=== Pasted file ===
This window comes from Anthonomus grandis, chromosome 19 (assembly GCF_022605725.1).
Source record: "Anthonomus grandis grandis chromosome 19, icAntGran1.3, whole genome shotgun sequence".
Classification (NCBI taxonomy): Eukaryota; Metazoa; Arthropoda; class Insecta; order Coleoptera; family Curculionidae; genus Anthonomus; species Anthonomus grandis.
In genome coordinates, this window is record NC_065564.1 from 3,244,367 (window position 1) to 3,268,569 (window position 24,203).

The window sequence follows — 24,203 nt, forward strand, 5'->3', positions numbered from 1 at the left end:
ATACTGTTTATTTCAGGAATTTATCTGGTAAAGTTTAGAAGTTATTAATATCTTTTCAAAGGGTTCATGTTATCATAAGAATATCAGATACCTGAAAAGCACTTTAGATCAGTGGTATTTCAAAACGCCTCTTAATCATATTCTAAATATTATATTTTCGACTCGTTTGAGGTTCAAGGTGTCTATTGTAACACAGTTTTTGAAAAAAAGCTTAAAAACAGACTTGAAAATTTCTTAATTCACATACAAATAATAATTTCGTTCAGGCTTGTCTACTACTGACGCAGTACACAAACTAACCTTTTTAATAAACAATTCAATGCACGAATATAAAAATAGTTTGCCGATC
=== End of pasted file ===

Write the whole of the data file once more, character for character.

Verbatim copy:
This window comes from Anthonomus grandis, chromosome 19 (assembly GCF_022605725.1).
Source record: "Anthonomus grandis grandis chromosome 19, icAntGran1.3, whole genome shotgun sequence".
Classification (NCBI taxonomy): Eukaryota; Metazoa; Arthropoda; class Insecta; order Coleoptera; family Curculionidae; genus Anthonomus; species Anthonomus grandis.
In genome coordinates, this window is record NC_065564.1 from 3,244,367 (window position 1) to 3,268,569 (window position 24,203).

The window sequence follows — 24,203 nt, forward strand, 5'->3', positions numbered from 1 at the left end:
ATACTGTTTATTTCAGGAATTTATCTGGTAAAGTTTAGAAGTTATTAATATCTTTTCAAAGGGTTCATGTTATCATAAGAATATCAGATACCTGAAAAGCACTTTAGATCAGTGGTATTTCAAAACGCCTCTTAATCATATTCTAAATATTATATTTTCGACTCGTTTGAGGTTCAAGGTGTCTATTGTAACACAGTTTTTGAAAAAAAGCTTAAAAACAGACTTGAAAATTTCTTAATTCACATACAAATAATAATTTCGTTCAGGCTTGTCTACTACTGACGCAGTACACAAACTAACCTTTTTAATAAACAATTCAATGCACGAATATAAAAATAGTTTGCCGATC